Practice problems for these concepts can be found at:

- Inference for Means and Proportions Multiple Choice Practice Problems for AP Statistics
- Inference for Means and Proportions Free Response Practice Problems for AP Statistics
- Inference for Means and Proportions Review Problems for AP Statistics
- Inference for Means and Proportions Rapid Review for AP Statistics

The steps in the hypothesis-testing procedure is as follows:

- State hypotheses in the context of the problem. The first hypothesis, the
**null hypothesis**, is the hypothesis we are actually testing. The null hypothesis usually states that there is no bias or that there is no distinction between groups. It is symbolized by*H*_{0}. - Identify which test statistic (so far, that's
*z*or*t*) you intend to use and show that the conditions for its use are satisfied. If you are going to state a significance level, α, it can be done here. - Compute the value of the test statistic and the
*P*-value. - Using the value of the test statistic and/or the
*P*-value, give a conclusion in the context of the problem.

The second hypothesis, the **alternative hypothesis**, is the theory that the researcher wants to confirm by rejecting the null hypothesis. The alternative hypothesis is symbolized by *H*_{A}. There are three forms for the alternative hypothesis: ≠ , >, or <. That is, if the null is *H*_{0}: μ_{1} – μ_{2} = 0, then *H*_{A} could be:

*H*

_{A}: μ

_{1}– μ

_{2}= 0 (this is called a two-sided alternative)

*H*

_{A}: μ

_{1}– μ

_{2}> 0 (this is a one-sided alternative)

*H*

_{A}: μ

_{1}– μ

_{2}< 0 (also a one-sided alternative)

(In the case of the one-sided alternative *H*_{A}: μ_{1} – μ_{2} > 0, the null hypothesis is sometimes written *H*_{0}: μ_{1} – μ_{2} ≤ 0.)

If you stated a significance level, the conclusion can be based on a comparison of the *P*-value with α. If you didn't state a significance level, you can argue your conclusion based on the value of the *P*-value alone: if it is small, you have evidence against the null; if it is not small, you do not have evidence against the null.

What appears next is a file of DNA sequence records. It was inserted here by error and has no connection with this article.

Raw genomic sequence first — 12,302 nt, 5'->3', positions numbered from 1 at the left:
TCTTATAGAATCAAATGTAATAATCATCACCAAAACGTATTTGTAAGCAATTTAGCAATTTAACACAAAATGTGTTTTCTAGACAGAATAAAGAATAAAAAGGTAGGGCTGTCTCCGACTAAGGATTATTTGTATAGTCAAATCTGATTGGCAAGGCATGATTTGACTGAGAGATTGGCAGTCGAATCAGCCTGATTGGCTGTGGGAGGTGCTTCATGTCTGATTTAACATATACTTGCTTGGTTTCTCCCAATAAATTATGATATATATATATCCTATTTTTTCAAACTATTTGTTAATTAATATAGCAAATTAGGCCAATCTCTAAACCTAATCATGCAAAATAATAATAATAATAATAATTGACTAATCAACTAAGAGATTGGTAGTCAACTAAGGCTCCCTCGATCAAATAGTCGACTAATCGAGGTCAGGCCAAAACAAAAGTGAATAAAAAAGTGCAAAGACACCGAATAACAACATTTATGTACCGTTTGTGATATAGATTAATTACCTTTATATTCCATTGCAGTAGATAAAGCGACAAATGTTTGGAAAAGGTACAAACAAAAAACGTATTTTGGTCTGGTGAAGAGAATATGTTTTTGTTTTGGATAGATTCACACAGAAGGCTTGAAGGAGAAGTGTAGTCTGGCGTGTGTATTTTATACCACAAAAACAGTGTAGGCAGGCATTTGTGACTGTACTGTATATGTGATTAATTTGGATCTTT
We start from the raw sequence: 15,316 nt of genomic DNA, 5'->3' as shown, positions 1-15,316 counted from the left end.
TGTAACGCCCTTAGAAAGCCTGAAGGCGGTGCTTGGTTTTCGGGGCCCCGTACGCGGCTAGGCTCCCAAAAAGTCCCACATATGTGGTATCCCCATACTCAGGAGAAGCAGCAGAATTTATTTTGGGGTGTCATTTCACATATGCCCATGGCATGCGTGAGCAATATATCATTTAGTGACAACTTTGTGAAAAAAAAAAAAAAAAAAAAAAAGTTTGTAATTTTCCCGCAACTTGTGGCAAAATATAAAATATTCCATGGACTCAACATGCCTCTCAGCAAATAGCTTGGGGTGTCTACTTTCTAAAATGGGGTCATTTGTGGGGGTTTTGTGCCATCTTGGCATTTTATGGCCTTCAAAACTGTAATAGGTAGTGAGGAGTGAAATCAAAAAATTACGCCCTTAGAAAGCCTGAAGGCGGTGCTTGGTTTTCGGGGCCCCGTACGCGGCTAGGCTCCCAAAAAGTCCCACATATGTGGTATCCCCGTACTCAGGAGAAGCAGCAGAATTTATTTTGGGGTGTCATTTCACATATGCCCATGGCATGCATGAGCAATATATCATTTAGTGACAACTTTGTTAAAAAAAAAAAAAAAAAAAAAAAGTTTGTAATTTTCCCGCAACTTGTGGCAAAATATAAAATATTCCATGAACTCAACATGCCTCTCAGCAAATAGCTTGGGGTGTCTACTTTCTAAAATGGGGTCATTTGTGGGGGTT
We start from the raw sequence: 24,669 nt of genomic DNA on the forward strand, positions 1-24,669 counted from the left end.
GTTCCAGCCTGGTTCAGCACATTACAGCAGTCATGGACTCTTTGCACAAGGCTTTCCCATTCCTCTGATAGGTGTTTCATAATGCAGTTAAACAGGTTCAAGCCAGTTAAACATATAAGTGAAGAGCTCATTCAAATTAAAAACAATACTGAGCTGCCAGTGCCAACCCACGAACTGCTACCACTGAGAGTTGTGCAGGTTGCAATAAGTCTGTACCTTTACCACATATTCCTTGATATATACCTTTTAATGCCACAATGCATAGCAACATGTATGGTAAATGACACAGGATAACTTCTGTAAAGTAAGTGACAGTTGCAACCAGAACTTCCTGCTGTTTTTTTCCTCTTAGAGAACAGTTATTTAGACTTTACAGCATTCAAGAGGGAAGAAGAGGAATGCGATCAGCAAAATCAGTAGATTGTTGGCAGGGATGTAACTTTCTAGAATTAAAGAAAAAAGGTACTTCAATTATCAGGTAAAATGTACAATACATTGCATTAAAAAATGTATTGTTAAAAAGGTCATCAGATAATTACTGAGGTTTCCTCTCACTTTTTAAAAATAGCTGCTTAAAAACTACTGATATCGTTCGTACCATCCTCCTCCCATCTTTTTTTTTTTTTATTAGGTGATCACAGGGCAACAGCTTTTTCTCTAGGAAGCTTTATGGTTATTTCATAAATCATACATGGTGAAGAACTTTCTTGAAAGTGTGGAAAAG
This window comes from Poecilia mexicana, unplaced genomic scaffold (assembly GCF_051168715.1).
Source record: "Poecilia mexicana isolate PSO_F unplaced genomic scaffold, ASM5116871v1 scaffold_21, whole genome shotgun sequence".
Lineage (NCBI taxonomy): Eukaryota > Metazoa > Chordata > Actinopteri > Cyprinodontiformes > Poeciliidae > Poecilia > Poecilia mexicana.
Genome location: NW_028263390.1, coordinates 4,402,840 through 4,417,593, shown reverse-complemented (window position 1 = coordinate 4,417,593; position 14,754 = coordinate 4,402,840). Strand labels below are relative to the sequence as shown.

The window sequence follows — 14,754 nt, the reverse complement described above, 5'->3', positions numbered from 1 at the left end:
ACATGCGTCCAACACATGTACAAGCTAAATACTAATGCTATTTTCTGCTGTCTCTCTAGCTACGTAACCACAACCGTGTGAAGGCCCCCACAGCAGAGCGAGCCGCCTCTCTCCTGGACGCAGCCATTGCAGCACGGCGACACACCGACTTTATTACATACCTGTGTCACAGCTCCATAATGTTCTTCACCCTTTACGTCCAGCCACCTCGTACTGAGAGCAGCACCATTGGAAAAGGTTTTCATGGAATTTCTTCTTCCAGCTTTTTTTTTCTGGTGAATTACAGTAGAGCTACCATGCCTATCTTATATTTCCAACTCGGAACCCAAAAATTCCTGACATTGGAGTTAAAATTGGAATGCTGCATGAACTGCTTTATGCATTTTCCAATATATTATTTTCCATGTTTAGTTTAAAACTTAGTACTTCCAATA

The conclusion can be (1) that we reject *H*_{0} (because of a sufficiently small *P*-value) or (2) that we do not reject *H*_{0} (because the *P*-value is too large). We never accept the null: we either reject it or fail to reject it. If we reject *H*_{0}, we can say that we accept *H*_{A} or, preferably, that we have evidence in favor of *H*_{A}.

Significance testing involves making a decision about whether or not a finding is statistically significant. That is, is the finding sufficiently unlikely so as to provide good evidence for rejecting the null hypothesis in favor of the alternative? The four steps in the hypothesis testing process outlined above are the four steps that are required on the AP exam when doing inference problems. In brief, every test of a hypothesis should have the following four steps:

- State the null and alternative hypotheses in the context of the problem.
- Identify the appropriate test and check that the conditions for its use are present.
- Do the correct mechanics, including calculating the value of the test statistic and the
*P*-value. - State a correct conclusion in the context of the problem.

### Ask a Question

Have questions about this article or topic? Ask### Popular Articles

- Kindergarten Sight Words List
- First Grade Sight Words List
- Child Development Theories
- 10 Fun Activities for Children with Autism
- Social Cognitive Theory
- Why is Play Important? Social and Emotional Development, Physical Development, Creative Development
- Signs Your Child Might Have Asperger's Syndrome
- Theories of Learning
- Definitions of Social Studies
- A Teacher's Guide to Differentiating Instruction